The True Value to Business Users of UC Service Features

M. Halama
M. Halama

Summary Bullets:

  • UC services are becoming increasingly feature-rich.
  • Not all features are valuable enough to sway business buying decisions.

Unified communications (UC) have long held promise for service providers as an opportunity to differentiate services, add value for the customer, add revenue streams, and make their services ‘stickier,’ and in 2012, more players are building up a head of steam to drive new service elements such as video conferencing.  Those already in the video conferencing game will respond by offering more features or competitive pricing.  Each UC feature has a value in price for the service provider, as well as a cost in development and manufacture that they pay technology vendors.  Even long-established, standard features are an ongoing cost in order to keep them interoperating with new features.  There are already numerous features offered in today’s UC services, for instance: abbreviated dial plans; call hold; music on hold; caller ID presentation; call waiting; call logs; directory/contacts; call park; find-me/follow-me; click to call; dial ‘0’ for company operator; softphone; audio conferencing; distinctive ringing; do not disturb; net conferencing; direct international dialling; call forwarding; reservation-less, scheduled and assisted audio, video and telepresence conferencing; real-time utilization statistics; and many, many more as standard and optional.

So, how much does your business value each of these features?  Are there any that did not or will not influence your decision to buy the service?  If you already buy a UC service with features you valued in your original service choice, you might check now to see how many are widely used and how much users value each feature in terms of a percentage of the service price you pay.  If you forgot to turn off your ‘do not disturb’ feature, weigh up the value of the peace you enjoyed against the business you lost and multiply that out across the business.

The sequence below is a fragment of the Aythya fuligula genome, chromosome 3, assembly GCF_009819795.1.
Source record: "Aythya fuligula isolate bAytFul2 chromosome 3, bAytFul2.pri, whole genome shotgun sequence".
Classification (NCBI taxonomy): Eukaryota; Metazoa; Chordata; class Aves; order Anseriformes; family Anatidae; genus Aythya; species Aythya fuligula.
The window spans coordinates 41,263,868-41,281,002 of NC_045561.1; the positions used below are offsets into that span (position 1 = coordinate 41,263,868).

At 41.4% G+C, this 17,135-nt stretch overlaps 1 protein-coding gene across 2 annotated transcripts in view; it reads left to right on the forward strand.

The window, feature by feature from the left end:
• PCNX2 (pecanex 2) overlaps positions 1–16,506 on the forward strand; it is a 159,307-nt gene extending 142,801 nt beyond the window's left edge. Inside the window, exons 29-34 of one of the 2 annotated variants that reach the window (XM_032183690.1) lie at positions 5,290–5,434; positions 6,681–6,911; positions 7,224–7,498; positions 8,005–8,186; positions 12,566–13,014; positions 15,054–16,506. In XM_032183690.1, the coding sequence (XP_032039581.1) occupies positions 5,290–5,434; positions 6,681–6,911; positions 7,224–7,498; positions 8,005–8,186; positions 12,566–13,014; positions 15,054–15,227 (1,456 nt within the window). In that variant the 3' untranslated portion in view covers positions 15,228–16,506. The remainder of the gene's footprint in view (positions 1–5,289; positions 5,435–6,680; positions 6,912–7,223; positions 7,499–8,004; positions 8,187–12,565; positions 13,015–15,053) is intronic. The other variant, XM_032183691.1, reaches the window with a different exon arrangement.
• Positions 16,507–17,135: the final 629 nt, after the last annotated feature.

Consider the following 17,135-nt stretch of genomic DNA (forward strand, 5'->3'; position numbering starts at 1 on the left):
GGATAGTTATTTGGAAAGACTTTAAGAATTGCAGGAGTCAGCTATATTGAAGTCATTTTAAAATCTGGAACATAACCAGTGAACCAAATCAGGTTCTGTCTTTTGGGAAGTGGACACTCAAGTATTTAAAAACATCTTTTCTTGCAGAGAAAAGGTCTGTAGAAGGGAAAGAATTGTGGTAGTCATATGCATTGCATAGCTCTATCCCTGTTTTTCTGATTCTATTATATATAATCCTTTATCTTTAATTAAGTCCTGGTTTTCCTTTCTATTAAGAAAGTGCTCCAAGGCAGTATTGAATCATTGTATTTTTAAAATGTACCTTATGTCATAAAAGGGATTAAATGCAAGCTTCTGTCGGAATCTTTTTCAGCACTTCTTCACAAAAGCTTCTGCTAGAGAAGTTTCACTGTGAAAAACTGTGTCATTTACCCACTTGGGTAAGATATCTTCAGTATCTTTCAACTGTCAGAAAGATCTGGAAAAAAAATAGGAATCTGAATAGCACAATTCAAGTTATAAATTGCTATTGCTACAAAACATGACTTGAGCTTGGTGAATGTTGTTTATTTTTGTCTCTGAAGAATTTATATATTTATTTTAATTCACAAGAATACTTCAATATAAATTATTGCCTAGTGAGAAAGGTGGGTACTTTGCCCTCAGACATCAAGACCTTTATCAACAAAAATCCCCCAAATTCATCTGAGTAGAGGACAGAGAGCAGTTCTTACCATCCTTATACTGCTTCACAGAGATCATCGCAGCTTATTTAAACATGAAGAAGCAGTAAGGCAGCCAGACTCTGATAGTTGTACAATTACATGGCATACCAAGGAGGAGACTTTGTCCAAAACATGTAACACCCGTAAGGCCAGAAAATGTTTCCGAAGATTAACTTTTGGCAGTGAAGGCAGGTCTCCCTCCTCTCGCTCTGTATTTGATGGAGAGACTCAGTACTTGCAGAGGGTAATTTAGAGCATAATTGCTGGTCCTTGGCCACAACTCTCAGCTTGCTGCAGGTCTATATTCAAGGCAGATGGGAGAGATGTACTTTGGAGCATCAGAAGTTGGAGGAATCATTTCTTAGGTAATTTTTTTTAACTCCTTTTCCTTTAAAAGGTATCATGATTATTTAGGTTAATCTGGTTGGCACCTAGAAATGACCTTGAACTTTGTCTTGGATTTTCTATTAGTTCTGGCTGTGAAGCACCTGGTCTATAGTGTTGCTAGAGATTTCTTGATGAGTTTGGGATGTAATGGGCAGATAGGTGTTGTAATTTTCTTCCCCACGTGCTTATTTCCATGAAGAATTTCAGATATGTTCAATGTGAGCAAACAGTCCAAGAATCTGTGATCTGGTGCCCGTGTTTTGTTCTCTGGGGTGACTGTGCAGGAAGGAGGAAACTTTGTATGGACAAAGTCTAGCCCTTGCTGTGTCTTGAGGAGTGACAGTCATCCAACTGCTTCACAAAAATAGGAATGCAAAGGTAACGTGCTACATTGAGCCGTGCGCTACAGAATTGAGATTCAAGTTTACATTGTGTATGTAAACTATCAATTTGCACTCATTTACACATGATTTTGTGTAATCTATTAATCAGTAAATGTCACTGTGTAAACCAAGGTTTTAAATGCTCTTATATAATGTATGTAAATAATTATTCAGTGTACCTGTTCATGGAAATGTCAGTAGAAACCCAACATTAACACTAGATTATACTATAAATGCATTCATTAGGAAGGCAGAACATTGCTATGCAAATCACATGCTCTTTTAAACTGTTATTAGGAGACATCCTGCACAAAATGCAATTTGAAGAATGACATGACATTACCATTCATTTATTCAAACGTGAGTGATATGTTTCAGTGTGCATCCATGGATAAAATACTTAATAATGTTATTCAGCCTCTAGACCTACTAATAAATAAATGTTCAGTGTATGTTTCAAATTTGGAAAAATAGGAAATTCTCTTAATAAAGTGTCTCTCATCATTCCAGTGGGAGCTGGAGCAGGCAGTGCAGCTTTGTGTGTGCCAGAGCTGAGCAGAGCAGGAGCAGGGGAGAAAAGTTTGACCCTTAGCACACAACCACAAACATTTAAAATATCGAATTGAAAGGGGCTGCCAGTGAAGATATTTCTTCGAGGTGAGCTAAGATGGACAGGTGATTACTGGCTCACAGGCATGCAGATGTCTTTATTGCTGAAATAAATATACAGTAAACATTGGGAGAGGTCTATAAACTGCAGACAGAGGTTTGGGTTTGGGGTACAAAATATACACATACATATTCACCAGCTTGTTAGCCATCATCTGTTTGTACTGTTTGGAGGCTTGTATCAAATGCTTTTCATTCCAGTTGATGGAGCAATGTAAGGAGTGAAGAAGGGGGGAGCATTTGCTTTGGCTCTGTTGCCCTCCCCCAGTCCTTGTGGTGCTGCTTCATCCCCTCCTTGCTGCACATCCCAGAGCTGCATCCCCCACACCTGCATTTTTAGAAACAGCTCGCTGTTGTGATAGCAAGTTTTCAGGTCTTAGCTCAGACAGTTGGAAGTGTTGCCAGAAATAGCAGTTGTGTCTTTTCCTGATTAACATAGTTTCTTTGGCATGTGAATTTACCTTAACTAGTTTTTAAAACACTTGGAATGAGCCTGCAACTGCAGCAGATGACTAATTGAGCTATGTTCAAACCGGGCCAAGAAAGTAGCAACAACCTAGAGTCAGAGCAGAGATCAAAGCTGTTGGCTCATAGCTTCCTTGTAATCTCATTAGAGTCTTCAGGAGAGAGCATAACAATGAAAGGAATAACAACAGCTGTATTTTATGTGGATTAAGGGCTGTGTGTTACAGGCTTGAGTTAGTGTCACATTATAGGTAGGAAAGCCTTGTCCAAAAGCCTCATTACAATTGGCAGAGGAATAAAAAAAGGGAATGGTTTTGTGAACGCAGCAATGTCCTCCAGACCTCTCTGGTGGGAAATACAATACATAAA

Service features and licensing can sometimes be turned off by the provider, and this may save you some budget right away, or provide you insight at renewal to wield in negotiations among competing providers.  You can even ask the service provider for a report on feature usage right away – to get it thinking about your renewal.  If your business needs are likely to change, so that in the very near future you require currently unused features, then take that in to account; but if you do not have time now for this exercise, do not anticipate time for real-time utilization statistics in the future.

It is in service providers’ interest to know which features are valued; they pay for those features before users and need information to select the right vendor’s offers.  It is also in some vendors’ interests to know which features count in buying decisions and regular usage.  To compete with dominant players’ ultra-rich feature sets or emerging market manufacturers’ prices, some vendors need to cut out the cost of features that do not impact buying decisions favourably: third-party supply and licensing costs for parts and software they do not develop themselves, as well as manufacturing costs for their own unvalued features.  Once vendors know the features that no longer (or never did) really appeal to buyers, then the costs for vendors, service providers, and end-user buyers could be reduced.  It starts with users.

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